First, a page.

Sony LaserLite VPL-PHZ10 Laser Projector Review – Summary

SONY VPL-PHZ10 LASER PROJECTOR REVIEW:  SUMMARY!   Picture And Performance, Feature Set, Laser, Competition and Positioning, Bottom Line, Pros and Cons

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The VPL-PHZ10 produces a clear, dynamic image, and in it’s best modes, with very good color accuracy for a business/education/commercial projector

Sony has not finalized the color tables.  That indicates that the three color modes will all each look at least a little better on full production PHZ10s.  Still I have to concede that even before further improvement,  this sample does a pretty impressive job in all modes.

VPL-PHZ10 Picture and Performance

Dynamic mode is likely your best bet with some ambient light present.

Presentation mode – the brightest, has the typical projector tendency to be a bit strong on greens and yellows, but it acceptable for most presentation, classroom, or collaboration work, unlike some projectors where I like to say – use this “brightest” mode only as a “break glass in case of emergency.” That is, some other projectors brightest modes are so strong on greens and yellows as to look pretty bad color wise. That’s not the case here, even if both Dynamic, and Standard are noticeably better.

Standard overall is the best color, and assuming that holds with production units, consider that the preferred mode if you need the most accurate color for skin tones, or even matching a corporate logo’s color, especially if ambient light is under good control.  For most typical presenting, though, Dynamic should be more than sufficient picture quality wise.

Despite the high contrast ratio claim – thanks in large part to the laser design) black level performance – except on black scenes – is just typical for 3LCD commercial projectors – acceptable, but far, for example, from home theater quality black level performance.  Still, the Sony’s contrast should be fine for all but the most demanding images.

This is one bright projector – even in “eco” mode, with the least bright color mode, were’ still talking 2000 lumens (there was a time when 2000 lumens was typical for hotel ballroom presentations (in seriously darkened rooms).  But with full power, and Dynamic mode this Sony laser manages a very bright 3750 color and white lumens (widest on the zoom lens.)  And as pointed out, there’s just shy of 5000 lumens maximum output in Presentation mode. In all cases, production models are likely to measure a bit brighter (5-10% is what I expect – we shall see).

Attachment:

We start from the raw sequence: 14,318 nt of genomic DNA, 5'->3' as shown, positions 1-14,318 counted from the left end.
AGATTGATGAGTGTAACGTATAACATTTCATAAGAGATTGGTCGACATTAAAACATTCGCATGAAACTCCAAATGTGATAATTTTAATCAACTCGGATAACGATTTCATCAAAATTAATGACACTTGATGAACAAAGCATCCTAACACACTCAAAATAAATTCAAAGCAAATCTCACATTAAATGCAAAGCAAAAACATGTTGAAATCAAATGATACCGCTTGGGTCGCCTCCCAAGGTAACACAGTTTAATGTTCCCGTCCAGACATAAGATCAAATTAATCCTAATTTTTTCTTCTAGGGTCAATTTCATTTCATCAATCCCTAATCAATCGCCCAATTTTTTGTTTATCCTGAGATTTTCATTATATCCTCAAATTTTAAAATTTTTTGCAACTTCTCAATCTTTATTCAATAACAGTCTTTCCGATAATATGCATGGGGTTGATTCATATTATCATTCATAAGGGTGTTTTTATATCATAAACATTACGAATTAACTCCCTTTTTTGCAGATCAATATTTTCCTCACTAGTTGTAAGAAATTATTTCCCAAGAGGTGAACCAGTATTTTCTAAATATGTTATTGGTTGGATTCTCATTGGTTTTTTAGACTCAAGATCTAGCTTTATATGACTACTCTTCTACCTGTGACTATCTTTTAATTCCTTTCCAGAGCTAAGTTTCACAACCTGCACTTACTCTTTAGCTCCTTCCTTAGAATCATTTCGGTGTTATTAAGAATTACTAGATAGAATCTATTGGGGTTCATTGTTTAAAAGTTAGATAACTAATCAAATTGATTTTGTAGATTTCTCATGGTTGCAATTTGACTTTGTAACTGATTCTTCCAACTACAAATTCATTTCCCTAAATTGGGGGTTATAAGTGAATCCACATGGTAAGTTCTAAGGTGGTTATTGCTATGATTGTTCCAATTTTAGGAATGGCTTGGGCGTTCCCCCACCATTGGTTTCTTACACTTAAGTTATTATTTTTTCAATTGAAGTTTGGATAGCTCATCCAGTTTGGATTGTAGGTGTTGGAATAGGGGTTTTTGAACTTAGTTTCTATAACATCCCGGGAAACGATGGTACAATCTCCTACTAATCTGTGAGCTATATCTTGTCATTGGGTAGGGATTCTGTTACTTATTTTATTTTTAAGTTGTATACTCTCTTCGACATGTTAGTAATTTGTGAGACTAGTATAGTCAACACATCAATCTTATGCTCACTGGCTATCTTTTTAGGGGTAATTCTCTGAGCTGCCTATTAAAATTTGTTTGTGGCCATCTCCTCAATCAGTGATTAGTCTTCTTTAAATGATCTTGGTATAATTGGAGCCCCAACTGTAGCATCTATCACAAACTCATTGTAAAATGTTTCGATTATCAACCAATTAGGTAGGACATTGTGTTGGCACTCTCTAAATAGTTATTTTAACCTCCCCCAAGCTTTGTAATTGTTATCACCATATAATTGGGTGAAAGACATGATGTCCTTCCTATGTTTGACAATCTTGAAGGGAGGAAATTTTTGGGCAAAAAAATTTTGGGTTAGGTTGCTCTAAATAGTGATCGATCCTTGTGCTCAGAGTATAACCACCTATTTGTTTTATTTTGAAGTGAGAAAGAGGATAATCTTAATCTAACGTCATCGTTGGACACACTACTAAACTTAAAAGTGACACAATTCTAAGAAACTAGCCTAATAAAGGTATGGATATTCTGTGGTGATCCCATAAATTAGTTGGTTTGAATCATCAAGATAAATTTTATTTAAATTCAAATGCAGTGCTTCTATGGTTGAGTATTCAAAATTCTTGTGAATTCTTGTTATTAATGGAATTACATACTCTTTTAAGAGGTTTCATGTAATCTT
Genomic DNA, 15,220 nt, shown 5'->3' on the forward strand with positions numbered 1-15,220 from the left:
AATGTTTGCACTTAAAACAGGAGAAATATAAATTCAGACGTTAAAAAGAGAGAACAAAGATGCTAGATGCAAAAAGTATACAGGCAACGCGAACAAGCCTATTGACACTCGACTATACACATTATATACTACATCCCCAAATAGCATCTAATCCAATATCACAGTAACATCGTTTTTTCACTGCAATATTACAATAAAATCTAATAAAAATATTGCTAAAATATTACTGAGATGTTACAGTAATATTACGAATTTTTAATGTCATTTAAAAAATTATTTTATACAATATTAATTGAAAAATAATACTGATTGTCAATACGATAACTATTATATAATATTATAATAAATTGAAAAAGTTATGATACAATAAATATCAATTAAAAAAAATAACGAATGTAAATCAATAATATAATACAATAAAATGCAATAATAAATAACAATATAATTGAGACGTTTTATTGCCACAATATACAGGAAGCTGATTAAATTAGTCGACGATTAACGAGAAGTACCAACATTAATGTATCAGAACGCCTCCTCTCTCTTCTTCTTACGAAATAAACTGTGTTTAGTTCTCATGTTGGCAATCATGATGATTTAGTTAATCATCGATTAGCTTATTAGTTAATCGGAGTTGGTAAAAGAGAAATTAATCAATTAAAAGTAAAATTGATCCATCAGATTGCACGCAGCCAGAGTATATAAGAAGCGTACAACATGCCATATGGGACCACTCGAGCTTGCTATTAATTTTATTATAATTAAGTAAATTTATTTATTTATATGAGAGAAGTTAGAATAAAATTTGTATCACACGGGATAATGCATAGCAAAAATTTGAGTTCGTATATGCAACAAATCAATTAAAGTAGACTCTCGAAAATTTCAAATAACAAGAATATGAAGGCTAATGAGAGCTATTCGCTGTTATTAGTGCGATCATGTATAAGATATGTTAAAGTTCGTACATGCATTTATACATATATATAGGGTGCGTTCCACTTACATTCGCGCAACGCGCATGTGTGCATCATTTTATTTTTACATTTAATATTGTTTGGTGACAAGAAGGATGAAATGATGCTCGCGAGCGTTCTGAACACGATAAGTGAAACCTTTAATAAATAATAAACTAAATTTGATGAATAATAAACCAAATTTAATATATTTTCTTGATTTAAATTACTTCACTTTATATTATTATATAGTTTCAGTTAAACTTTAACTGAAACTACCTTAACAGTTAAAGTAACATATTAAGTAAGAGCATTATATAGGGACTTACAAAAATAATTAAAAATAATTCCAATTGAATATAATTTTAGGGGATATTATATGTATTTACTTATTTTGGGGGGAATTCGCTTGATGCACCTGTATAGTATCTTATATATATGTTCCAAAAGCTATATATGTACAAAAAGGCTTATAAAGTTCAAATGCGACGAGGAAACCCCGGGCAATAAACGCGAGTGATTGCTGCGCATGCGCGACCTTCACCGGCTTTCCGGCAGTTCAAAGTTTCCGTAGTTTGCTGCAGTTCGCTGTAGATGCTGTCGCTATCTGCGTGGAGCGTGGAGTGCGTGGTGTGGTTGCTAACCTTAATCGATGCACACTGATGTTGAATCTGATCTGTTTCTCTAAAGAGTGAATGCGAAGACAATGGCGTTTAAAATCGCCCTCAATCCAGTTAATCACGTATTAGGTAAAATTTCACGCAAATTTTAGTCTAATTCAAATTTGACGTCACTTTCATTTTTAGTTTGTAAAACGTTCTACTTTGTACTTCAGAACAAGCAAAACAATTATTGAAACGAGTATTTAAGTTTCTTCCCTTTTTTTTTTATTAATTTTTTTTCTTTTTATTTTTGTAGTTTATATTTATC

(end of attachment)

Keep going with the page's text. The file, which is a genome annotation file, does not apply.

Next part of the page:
Bottom Line on Picture and Performance:  For a laser projector this VPL-PHZ10 offers a very good picture, and plenty of brightness, for what is now, the lowest price commercial laser projector on the market (with WUXGA resolution).

Sony VPL-PHZ10 Feature Set - Summary

HotProduct_largeMost laser projectors are bigger, brighter, and more loaded with features than this Sony VPL-PHZ10, but then most of those are also several times this Sony’s price (or more)!

The Sony has a respectable zoom lens, but lacks the interchangeable lenses found on Sony’s more expensive laser series, and for that matter, most of the competition.  That, along with “merely” 5000 lumens maximum will limit its use in some extremely large installations, but then this could be considered the first “mainstream” affordable laser projector – that is, it will find itself in applications where those big commercial systems are not practical (due to size, brightness and drastically higher prices!)

There are the usual 2 HDMIs to serve as the primary source inputs, but the Sony has most of the usual others including composite, and USB.  There’s also support for LAN – local area networks.

Missing is 3D.  There’s little call for 3D in the business/education world, so no real problem there, but a decent internal speaker would be nice for the smaller room installations.

Still, as noted, this VPL-PHZ10 may have plenty of brightness for large university classrooms, even a full 20 watt sound system (about as big as one ever finds in a projector) won’t cover that size classroom (or large multi-purpose rooms) without help from an external sound system.

Bottom line on feature set: This Sony is missing a couple of standard features that some slightly less but similarly bright lamp based projectors may have (such as built in Wi-Fi instead of it being optional, but most notably compared to more expensive laser projectors, it lacks interchangeable lens options. That’s what makes this Sony an affordable projector  – because it lacks some of the more expensive features.

Laser Light Engine